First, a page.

After almost 7 hours on the bus, the driver announced that we would soon be arriving in Nancy, in Eastern France (not the most direct route to Barcelona where I would be meeting my parents!), where I would have to change buses. The hour and a half break was busy and I was able to walk to the famous Stanislas Square, go through some beautiful gardens, and even have a cookie and a coffee before heading back to the bus stop, which was actually just a parking lot on the edge of town near the quai Sainte Catherine.
Upon arrival, I saw a girl who was on the bus from Lille and I headed over to where she was standing, talking with an older man, both under umbrellas. I put my larger backpack on the ground (as the rain cover was now on) and stood nearby, under the tree and my umbrella in an attempt to stay somewhat dry. Their openness was beautiful and they almost immediately invited me in to join their conversation. Arlene is an architect from Costa Rica, who was visiting some friends in France and was on her way to Madrid to teach a course before heading home. A (I didn’t catch his name but it starts with an A) was waiting for one of his sons who was coming back from Germany where he was visiting his twin brother. The conversation goes back and forth between French and English (with some Spanish thrown in every now and then) as not everyone is comfortable in the same language…and the bus that was supposed to arrive at 5:20 doesn’t…and it doesn’t matter. I couldn’t be in a better place. J
Arlene was explaining how she didn’t eat anything because someone told her it was too far to walk to the city center and so she just waited at the “stop”. I volunteered some fruit and crackers in my bag and before we knew it, A, who had mentioned a bakery around the corner, was off. Minutes later he appeared, delicately balancing and protecting a series of packages from the bakery under his umbrella.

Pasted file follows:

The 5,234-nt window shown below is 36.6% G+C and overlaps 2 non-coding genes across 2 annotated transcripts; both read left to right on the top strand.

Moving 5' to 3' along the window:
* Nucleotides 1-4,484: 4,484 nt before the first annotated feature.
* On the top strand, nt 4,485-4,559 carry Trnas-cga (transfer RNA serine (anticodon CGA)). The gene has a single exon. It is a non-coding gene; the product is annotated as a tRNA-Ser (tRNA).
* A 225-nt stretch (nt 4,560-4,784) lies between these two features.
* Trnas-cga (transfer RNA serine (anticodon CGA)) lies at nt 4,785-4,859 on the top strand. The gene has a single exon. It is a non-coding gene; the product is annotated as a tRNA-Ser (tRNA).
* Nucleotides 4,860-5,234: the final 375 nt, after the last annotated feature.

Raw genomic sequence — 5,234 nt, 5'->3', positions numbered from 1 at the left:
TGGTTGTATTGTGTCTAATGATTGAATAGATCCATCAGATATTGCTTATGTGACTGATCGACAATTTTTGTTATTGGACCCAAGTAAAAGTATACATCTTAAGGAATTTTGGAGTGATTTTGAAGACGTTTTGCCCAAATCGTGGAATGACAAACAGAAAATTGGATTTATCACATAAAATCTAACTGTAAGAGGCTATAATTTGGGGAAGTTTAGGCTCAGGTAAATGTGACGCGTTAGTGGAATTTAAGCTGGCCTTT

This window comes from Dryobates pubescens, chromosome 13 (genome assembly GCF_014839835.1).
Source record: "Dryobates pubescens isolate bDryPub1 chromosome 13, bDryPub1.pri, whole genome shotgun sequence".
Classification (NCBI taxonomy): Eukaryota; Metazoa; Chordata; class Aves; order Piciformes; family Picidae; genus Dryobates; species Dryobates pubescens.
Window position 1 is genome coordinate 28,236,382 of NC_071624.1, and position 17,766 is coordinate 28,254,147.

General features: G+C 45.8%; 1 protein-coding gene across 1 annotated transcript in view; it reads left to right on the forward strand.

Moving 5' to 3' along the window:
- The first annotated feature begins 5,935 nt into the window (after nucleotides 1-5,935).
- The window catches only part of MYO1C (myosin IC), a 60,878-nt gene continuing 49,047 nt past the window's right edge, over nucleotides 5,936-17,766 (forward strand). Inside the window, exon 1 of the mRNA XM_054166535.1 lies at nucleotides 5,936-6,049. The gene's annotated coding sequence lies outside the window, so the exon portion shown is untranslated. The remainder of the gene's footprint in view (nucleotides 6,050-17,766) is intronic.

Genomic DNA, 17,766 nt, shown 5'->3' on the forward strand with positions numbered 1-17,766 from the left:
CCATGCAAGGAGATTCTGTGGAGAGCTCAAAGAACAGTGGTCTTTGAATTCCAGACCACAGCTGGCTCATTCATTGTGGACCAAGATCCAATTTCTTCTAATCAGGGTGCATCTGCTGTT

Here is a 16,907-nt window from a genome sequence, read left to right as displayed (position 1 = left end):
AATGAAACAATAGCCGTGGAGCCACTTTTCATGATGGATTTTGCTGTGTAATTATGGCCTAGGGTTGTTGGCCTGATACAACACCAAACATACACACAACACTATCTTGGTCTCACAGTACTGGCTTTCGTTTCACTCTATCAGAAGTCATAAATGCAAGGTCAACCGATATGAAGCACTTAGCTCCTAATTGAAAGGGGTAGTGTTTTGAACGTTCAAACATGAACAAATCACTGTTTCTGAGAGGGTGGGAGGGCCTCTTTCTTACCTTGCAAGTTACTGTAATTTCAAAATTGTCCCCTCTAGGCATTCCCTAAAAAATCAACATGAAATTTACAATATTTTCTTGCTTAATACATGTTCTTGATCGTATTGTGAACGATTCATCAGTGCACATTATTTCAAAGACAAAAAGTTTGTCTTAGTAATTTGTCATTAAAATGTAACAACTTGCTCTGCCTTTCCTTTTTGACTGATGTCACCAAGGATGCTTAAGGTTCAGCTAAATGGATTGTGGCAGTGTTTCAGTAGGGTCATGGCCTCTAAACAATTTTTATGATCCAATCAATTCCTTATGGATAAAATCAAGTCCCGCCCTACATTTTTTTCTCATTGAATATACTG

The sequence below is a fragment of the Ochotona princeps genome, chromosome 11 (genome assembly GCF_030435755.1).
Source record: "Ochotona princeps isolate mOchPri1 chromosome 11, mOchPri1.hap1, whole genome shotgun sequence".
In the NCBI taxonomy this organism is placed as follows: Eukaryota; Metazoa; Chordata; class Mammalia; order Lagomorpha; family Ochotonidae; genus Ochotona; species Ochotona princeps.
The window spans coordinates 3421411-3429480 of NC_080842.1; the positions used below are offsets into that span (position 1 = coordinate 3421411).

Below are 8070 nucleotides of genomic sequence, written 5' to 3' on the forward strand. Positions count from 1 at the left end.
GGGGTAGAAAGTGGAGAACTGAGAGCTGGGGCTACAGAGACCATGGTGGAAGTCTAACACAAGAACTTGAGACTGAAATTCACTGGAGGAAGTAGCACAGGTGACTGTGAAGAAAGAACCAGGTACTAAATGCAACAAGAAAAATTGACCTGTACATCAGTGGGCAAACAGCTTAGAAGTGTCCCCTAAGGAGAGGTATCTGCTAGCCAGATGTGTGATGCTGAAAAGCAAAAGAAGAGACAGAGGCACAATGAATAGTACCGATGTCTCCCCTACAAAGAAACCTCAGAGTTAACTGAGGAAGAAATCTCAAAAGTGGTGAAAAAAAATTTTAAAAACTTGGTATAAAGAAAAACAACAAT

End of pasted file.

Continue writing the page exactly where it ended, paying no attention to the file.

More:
The man I had met 15 minutes ago had gone to the bakery around the corner to get some local specialties for us to try so we wouldn’t be hungry on the bus. I said I had some things with me but that didn’t matter. He opened up his van, the one he used to drive to Tunisia where he has family, and we all sat inside, shielded from the rain, the “girls” in the back eating and A in the driver’s seat smoking a cigarette and telling us about his sons, one an engineering student on ERASMUS in Germany and the other a computer programmer. He just wanted to share some local culture with us, and wanted nothing in return, except that we do the same someday, and that we would remember Nancy.
Yes, I strayed from my 10-month vegetarian eating habits, by trying the “paté vosgien”. I was ok with the idea because of what it meant in this particular context, no guilt but just an immense gratitude for the reminder yet again that people are good, that Life is made of moments like this, and that it’s incredible to be traveling again! J
Thank you both for this incredible memory I will cherish forever (even without a picture)!